The strips are nice in that since the diodes are in parallel effectively you can solder to any set of +./- pads on the strips, they are every 2" or so. I just wired little bridge wires to tap off of each strip and connect them to a single JST connector that I routed into the center of the model where the battery will sit right on the CG.
I applied them to the model in a pattern that would light the tail and wing/fuse in a pattern that would allow me to differentiate direction and top/bottom. I used the self adhesive side and then taped over with clear packing tape to secure and protect the led strips and wires. My model was 11.6 oz rtf before, adding the lights and wire brought it to 12.1 ounces and it required a few grams to re-balance so 12.2 ounces rtf. I decided to keep the 1s battery for receiver power since it is already set up for that, and just add the small 19 gram 3s battery for night flights only. Otherwise I'd have to use the 3s and a regulator to the receiver for all flights which would mean daytime flights were slightly heavier but nighttime flights were slightly lighter, it's a tradeoff. Total rtf weight with 3s battery added is 12.9 ounces, so it added 1.3 ounces, but the Stratodart has the most wing so can handle that ok and the e-6 will boost that weight fine.
The LED's are only around $6/5 meter strip, so really inexpensive, and the 3s 180mah jst battery from ebay was $13 shipped, turnigy brand, hobby king sells them 5 for $28 if you wanted to get a bunch of them.
You can get the lights on ebay, or search for
LED Strip Light SMD 3528 Flexible Tape 300led DC12V indoor outdoor lighting rope 5 meter length
Here's a night/dusk flight I did this weekend, I found I had to still have some light available to see my landing area and to judge the size of the glider to know the altitude. unfortunately the only video we got was the one where I actually landed in a Sagebrush instead of on the roadway
Yeah, landings for night flying RC are "interesting". I had the best luck with a model that had some of the lighting directed down and forward that they illuminated the ground ahead of the model. It's still REALLY hard to judge to flare for landing, though.
Looking at your picture on the previous page, some short strips of white alongside the red and green near the wing LE, or even along the leading edge itself on the bottom would really help judging landing heights.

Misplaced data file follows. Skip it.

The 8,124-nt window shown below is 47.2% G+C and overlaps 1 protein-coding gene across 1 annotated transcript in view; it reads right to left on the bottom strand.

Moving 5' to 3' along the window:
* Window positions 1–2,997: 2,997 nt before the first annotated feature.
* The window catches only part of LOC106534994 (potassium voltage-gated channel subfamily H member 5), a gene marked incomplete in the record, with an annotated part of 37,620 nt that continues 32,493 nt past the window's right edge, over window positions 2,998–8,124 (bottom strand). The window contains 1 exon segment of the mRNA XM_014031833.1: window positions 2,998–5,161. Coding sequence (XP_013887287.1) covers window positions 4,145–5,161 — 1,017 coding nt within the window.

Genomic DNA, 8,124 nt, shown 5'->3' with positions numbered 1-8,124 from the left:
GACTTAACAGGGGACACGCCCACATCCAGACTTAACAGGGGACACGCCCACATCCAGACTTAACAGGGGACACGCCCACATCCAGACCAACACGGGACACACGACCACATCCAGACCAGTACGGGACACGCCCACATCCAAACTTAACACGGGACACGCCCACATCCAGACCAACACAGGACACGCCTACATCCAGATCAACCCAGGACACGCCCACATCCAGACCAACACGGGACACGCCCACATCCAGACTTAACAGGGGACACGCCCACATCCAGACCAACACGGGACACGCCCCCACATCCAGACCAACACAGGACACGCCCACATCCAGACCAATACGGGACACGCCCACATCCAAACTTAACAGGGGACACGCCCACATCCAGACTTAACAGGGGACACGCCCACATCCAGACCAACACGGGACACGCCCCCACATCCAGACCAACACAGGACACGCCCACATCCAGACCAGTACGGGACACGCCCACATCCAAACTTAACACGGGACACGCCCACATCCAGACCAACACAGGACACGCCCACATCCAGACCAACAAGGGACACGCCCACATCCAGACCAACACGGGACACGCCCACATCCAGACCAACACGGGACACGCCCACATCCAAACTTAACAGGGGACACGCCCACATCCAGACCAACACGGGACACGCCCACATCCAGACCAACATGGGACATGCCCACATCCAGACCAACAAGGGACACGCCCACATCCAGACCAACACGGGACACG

As for size and distance generally....practice. (no surprise there).
Lights shining down would blind me during landing, the lights are already very bright, I didn't have problem landing so much as judging height and penetration into the wind to hit a small walkway in the dirt between the sagebrush.
I think a light in the nose as Hans did would help with height, but I think it's just practice in judging. The main thing I found was it was extremely difficult to see minor roll/pitch due to wind which we had a lot of, this was in about 10mph winds, the lights just don't indicate the pitch/roll until I started to see the white on the top of the fuse indicating I had rolled about 30 degrees, I think in a nomal night park flyer, you don't go very high or very far away and it's much easier, when it boosts to 600' in a wind it's really small and hard to see pitch/roll changes and react as fast as you would during the day time when in glide.
I had a good wind as I said so I had to do s turns to let it slide back overhead without turning downwind, when the model is directly overhead it also makes it harder to judge roll/pitch changes, but I had to fly that way, the one time I tried to go downwind, I misjudged altitude and penetration and landed behind the flight line.
All the other four landings were right down the walkway to the pads or in front of me.
I found in boost it was very easy to judge direction with the lights and if the flame from the motor was a dot it was going straight up or straight away from me, if I saw flame, then it was pitched further away.
I updated my Pegasus kit to be more like a Pegasus XL with cranked down rear surfaces for a more scale appearance and was able to drop the price a bit, I also got in 100 single use E-6Plugged 24mm motors at a good price that are available now as well for folks not wanting to guy a reloadable casing or those waiting for them to become available. These are the same as the Apogee E-6 single use motors but without an ejection charge/delay and are available exclusively through me.